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FaCSSt—CSS & Performance

Harry Roberts
January 21, 2016

FaCSSt—CSS & Performance

How CSS can improve (or harm) performance.

Harry Roberts

January 21, 2016

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  1. What We Know Already Styles at the top; scripts at

    the bottom. Styles block rendering; scripts block downloads. HTTP requests are expensive—minimise them. Minify, concatenate, and Gzip—reduce transfer count and size.
  2. The Critical Path Critical in our fight for performance. Journey

    between a user requesting a page and them seeing something. Most of it is spent on CSS. The Critical Path is dead time for your users. Make this journey as short and light as we possibly can.
  3. We’ve started asking for a page. The HTML has made

    it over the wire (see <title>). Now we’re waiting for some CSS. You can see the Critical Path happening!
  4. The Critical Path HTML and CSS are on the Critical

    Path. DOM and CSSOM are needed before anything can be rendered. Thus, they are render-blocking resources. Users see nothing until both are on the client. Get these over the wire as quickly as we possibly can. Everything else can load progressively (images, video, audio, even JS). CSS pretty much is the Critical Path.
  5. The Critical Path Optimise the Critical Path. Make it as

    short as possible. Do not put anything unnecessary onto it. Don’t make the Critical Path carry too much.
  6. CSS Bottleneck Browsers will not render anything until they have

    all the CSS for the current view/state. Browsers download all CSS: even CSS that doesn’t match the current media type/query.
  7. <!DOCTYPE html> <html lang="en"> <head> <meta charset="UTF-8"> <meta name="viewport" content="width=device-width,

    minimum-scale=1.0"> <title>Test</title> <link rel="stylesheet" href="all.css"> <link rel="stylesheet" href="screen.css" media="screen"> <link rel="stylesheet" href="print.css" media="print"> <link rel="stylesheet" href="bs.css" media="bs"> </head> Always needed. Needed right now. Only needed if we print. Never needed—it’s a nonsense media type.
  8. Get CSS onto the Client ASAP Smaller file sizes are

    better. Keep things off of your Critical Path. Make the Critical Path as short as you possibly can. Just get CSS over the wire as fast as you possibly can. Prioritise CSS above all else for first render.
  9. The Three Cs Concatenate CSS into as few files as

    possible to reduce HTTP requests. Compress transfer over the wire using Gzip to reduce file sizes. Cache stylesheets to prevent them being re-requested unnecessarily.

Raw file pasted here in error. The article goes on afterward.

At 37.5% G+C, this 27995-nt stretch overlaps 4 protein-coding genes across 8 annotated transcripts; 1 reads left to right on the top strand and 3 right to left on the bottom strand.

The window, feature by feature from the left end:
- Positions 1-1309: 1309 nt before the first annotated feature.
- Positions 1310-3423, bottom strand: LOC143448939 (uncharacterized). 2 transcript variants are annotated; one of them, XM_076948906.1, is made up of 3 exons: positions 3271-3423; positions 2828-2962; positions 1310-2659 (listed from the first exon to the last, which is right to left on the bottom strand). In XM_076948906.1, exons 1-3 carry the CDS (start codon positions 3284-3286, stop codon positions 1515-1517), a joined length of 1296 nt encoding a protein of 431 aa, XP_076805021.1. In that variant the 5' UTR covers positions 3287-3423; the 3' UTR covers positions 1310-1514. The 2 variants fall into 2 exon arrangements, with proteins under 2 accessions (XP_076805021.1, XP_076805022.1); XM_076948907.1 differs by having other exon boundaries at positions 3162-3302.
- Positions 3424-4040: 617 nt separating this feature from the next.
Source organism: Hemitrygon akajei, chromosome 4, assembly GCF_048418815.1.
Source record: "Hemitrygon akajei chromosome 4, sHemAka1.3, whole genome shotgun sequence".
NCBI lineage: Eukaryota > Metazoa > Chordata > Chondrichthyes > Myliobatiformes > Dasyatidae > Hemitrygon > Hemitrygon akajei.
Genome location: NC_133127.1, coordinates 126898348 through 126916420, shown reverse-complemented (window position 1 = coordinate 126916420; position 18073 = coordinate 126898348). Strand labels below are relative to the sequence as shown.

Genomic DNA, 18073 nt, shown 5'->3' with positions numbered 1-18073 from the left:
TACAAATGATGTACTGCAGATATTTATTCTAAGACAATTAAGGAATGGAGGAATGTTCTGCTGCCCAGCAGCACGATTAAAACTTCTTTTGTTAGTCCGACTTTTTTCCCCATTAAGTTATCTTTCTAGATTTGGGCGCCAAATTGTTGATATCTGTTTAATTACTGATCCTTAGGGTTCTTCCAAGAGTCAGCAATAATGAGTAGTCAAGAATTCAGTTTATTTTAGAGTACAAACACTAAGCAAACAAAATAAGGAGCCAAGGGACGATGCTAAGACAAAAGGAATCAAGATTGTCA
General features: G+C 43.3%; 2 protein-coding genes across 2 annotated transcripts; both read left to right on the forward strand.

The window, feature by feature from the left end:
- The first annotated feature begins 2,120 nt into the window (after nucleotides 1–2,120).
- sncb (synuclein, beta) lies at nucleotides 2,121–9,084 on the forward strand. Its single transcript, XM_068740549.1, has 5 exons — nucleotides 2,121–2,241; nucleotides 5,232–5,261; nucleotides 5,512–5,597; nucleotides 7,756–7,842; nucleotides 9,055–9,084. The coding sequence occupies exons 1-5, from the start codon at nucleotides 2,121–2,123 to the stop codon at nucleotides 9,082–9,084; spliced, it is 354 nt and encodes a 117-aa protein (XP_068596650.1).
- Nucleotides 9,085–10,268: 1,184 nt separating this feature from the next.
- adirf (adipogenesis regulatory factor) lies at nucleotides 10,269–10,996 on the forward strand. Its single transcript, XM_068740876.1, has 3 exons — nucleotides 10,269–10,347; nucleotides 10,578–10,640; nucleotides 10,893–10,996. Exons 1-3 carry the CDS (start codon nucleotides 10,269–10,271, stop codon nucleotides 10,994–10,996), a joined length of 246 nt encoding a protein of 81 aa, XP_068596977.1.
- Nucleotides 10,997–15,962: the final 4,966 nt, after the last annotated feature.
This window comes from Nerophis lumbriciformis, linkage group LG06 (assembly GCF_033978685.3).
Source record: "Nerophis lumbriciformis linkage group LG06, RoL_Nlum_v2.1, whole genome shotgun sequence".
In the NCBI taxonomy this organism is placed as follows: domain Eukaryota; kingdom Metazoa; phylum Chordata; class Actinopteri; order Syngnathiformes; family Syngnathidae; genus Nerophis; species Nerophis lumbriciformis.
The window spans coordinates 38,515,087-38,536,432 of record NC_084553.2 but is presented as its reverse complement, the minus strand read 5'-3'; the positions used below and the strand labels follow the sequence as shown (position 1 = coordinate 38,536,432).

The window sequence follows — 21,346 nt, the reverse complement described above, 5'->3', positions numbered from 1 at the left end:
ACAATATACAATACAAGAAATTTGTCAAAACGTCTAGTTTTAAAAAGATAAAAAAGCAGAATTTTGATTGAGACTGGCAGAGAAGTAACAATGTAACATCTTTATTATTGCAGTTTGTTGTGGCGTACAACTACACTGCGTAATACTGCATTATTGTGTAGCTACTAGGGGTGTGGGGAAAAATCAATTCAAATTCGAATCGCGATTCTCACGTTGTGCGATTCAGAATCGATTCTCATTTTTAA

10. Remove Unused CSS CSS file sizes generally shouldn’t be that

    problematic. But still, waste is waste. If it’s not used, try get rid of it.
  11. Remove Unused CSS DevTools » Audits » Web Page Performance

    » Audit Present State » Run UnCSS automates this (Grunt, Gulp, etc.).
  12. Inline Critical/Above the Fold CSS A huge performance boost. Send

    the (critical) CSS back with the first response. Cut out an entire round trip—fewer HTTP requests. CSS arrives with HTML, not after it. Begin rendering immediately. Lazy load the rest of the CSS when we get chance. More on this later—sort of.
  13. Inline Critical/Above the Fold CSS Important to lazy load the

    rest of the CSS and then cache it. If it’s a single-page site then we don’t need to lazy load a CSS file. Send it over with the HTML every time.
  14. Do Not @import Stylesheets @import completely kills performance. Causes so

    much extra work. Adds more round trips. Delays downloads. Increases time to render dramatically.
  15. The @import Process Client asks for HTML. Server sends HTML

    back. HTML asks for CSS. Server sends CSS back. CSS asks for more CSS. Server sends more CSS back.
  16. The @import Process Don’t let CSS request other CSS. All

    requests for CSS should be sent out at the same time. Basically, use multiple <link />s.
  17. The <link /> Process Client asks for HTML. Server sends

    HTML back. HTML asks for CSS and more CSS. Server sends CSS and more CSS back.
  18. @import on Sotheby’s Working on a Sotheby’s site with a

    client. Very complex mechanism for producing per-page CSS. Complex Sass dependencies (anything can import anything). Compiling Sass on the server as-per the CMS. All in the pursuit of performance. Then they were @importing a CSS file!
  19. @import on Sotheby’s All the hard work of trying to

    create the tiniest possible CSS file… Was being completely undone by @importing their Google Fonts CSS.